James said that Thomas deserved a diversion because, “he is a taxi driver, a Zulu and a South African.”

The magistrate was not impressed with this argument, saying that his nationality should not divert from the crime committed. To this James replied that it is indeed a mitigating factor in getting his bail dropped.

James claimed that his client could not afford the bail amount which was set at R1000. “Are you taking this on as a pro bono case, Mr James?”, “No I am not,” replied James. The magistrate went on to ask how Thomas could then afford legal counsel but not meet bail.

James asked for Thomas to be allowed to enter the diversion programme. Diversion can only be granted when a person does not deny the charges being made against them, explained James.

The magistrate released Thomas on a warning and told him he can go ahead and enroll for the diversion programme as requested by his lawyer. He would have to come back on May 27 to find out how many hours he would have to serve in the programme.

The diversion programme is run in conjunction with the South African National Council on Alcoholism and Drug Dependence (SANCA). The programme aims to rehabilitate people who are enrolled.

Once the hours stipulated by the court have been completed, Sibiya must come back to court with evidence thereof. Then his record will be cleared and he won’t have a criminal record to his name.

That is all for today, I am bushed and I have an episode of Isibaya to watch.

The Newsroom 6.0

Well somehow between exhaustion and a coma induced by sheer laziness I didn’t post a “newsroom update”  from last week – a thousand apologies to the five of you that do read this blog.

Last week was meant to be one of our most hectic weeks in the newsroom as we were publishing a twelve page edition. Yet somehow, it turned out to be one of our calmer weeks– especially on production day. Things went swimmingly, we even – wait for it – sent the paper in to the printers on time (give or take 10 minutes). Something which apparently hasn’t been done in the Vuvu newsroom for about two years.  Yay us!

I have trouble remembering anything that happened over the ppast seven days, so I can’t remember much else from that week besides the fact that we did joPs (no, that is not a typo, just a #balcktwitter reference).

Okay on to events I can remember – this past week we had news conference as usual, a very rushed one was had but we all had something to bring to the proverbial table.  We then had guest speaker Gilbert Marcus in to teach us a thing or two about the courts. He taught us the basic ins and outs of courts in SA.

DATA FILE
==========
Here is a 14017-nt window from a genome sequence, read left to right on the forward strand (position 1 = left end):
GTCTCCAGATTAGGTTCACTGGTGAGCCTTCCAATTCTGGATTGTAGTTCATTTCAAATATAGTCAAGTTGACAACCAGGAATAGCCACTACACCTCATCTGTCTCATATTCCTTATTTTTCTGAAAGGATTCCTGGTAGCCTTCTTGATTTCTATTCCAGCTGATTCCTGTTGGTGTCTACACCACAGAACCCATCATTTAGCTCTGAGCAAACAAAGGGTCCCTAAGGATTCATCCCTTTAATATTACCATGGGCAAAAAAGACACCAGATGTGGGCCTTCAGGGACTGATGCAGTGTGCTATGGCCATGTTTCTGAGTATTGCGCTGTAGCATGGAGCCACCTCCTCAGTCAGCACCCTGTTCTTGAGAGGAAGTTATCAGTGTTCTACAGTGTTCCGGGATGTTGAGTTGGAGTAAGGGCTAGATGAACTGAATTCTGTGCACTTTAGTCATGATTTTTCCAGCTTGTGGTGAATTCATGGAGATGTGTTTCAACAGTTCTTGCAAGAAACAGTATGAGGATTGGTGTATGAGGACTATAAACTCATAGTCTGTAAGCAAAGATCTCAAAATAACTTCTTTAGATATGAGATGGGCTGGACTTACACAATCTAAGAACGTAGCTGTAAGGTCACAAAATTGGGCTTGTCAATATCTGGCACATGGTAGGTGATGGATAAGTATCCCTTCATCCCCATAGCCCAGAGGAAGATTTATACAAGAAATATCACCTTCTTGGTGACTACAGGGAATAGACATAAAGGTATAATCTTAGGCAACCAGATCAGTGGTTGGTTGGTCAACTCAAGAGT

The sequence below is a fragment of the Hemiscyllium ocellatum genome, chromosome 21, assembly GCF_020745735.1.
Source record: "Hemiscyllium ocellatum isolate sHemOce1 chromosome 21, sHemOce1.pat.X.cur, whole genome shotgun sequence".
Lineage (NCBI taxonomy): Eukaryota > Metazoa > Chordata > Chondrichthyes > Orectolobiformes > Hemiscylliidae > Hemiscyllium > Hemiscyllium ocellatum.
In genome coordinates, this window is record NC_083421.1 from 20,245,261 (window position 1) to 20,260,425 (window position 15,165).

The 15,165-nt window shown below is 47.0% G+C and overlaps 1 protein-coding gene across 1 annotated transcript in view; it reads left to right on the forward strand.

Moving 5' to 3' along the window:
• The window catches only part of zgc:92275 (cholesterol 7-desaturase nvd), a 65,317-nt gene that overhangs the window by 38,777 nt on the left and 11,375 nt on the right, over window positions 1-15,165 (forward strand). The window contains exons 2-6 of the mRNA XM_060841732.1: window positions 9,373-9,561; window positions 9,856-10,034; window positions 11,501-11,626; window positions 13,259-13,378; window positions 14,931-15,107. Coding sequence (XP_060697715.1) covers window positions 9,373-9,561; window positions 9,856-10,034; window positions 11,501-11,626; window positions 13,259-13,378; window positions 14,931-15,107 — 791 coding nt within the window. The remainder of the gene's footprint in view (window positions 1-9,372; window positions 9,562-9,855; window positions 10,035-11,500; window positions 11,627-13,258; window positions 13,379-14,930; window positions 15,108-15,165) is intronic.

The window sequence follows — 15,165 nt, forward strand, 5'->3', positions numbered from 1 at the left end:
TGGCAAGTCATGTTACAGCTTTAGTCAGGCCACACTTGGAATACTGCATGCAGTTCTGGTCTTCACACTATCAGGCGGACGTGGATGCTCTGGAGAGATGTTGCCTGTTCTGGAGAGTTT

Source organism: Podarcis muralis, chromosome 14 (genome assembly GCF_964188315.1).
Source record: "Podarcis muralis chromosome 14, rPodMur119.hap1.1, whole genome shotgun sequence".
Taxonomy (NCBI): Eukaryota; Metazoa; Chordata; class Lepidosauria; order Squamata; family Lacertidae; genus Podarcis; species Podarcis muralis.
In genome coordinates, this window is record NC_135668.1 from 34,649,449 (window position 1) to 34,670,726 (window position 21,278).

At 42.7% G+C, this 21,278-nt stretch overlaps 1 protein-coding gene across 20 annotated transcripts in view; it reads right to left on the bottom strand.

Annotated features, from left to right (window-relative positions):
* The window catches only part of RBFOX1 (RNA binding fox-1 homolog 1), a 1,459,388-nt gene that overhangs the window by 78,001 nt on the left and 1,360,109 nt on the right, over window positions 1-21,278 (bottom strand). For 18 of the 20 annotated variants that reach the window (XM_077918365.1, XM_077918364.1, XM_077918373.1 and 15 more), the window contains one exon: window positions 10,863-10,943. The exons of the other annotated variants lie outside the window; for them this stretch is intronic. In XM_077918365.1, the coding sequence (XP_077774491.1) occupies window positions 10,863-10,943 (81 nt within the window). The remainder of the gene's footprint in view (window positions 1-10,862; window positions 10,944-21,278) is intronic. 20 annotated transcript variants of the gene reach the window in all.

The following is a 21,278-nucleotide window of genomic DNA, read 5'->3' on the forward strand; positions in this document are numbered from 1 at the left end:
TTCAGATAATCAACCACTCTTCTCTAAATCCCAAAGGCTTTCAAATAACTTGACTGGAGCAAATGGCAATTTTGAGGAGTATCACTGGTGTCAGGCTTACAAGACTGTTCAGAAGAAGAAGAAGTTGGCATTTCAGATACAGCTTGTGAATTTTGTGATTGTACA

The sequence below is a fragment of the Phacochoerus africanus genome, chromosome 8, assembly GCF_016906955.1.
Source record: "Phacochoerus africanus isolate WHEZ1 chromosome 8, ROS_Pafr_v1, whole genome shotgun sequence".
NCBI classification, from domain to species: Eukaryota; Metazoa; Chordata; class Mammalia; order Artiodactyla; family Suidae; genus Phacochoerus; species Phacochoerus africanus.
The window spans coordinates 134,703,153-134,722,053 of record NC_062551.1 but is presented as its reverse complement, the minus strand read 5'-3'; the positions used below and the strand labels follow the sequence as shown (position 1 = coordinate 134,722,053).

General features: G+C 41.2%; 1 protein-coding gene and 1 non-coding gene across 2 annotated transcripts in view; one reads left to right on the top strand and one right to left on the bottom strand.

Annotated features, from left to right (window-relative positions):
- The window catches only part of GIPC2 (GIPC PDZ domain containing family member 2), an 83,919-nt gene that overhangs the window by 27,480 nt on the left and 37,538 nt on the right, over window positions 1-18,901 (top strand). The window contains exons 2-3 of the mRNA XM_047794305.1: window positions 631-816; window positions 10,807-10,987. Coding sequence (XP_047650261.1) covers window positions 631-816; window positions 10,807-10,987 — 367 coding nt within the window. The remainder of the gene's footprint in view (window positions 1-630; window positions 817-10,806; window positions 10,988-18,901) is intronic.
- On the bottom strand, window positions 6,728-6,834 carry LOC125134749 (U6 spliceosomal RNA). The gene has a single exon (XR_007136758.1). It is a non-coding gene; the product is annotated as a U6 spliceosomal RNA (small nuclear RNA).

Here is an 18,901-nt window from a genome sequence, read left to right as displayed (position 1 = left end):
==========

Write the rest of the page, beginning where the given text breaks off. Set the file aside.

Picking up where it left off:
After which we all had to scurry off to get our stories started. I went in the opposite direction and helped out with a video vox –  just find them so fun. The question we posed was about female condoms, we got amazing responses from Witsies.

Later that evening I had an interview on Life Beats, a show on VoW FM. The topic up for discussion was social media – how I use it in my personal and professional life mainly. Luckily I was joined by my friend and colleague Shandukani Mulaudzi and we had a ball just speaking our minds. The host said we had been the most entertaining guests they had had on air in a while.  I really enjoyed being on radio, it may be something I want to pursue now.

On Tuesday morning we went through to watch proceedings at Constitutional Court. It was great being there while something was actually happening, as opposed to just taking pictures outside as I had done before. We went in preparation for court week – which starts tomorrow. We just wanted something we could compare the High Court and Magistrates Court to. Those attorneys and advocates know their stuff, it was interesting listening to them make their arguments.

The week from there on was pretty much down hill, I felt super busy every day but I wasn’t really doing anything. Both of my stories fell off the diary because of late responses from sources but it’s chilled guess it gives us (me) more time to get a better story together.

The only piece of myself I managed to get in the paper was a deep caption of Mfundi Vundla. Come production day it was back to the same 8 pager chaos that we are accustomed to. I was production manager again and this week was surprisingly more challenging than last week.

But as always we made it somehow and luckily we got the rest of that day off, which gave me a chance to catch up on much needed sleep. As a mentioned earlier Court Week starts next week, 8am to 6pm days – I can’t wait!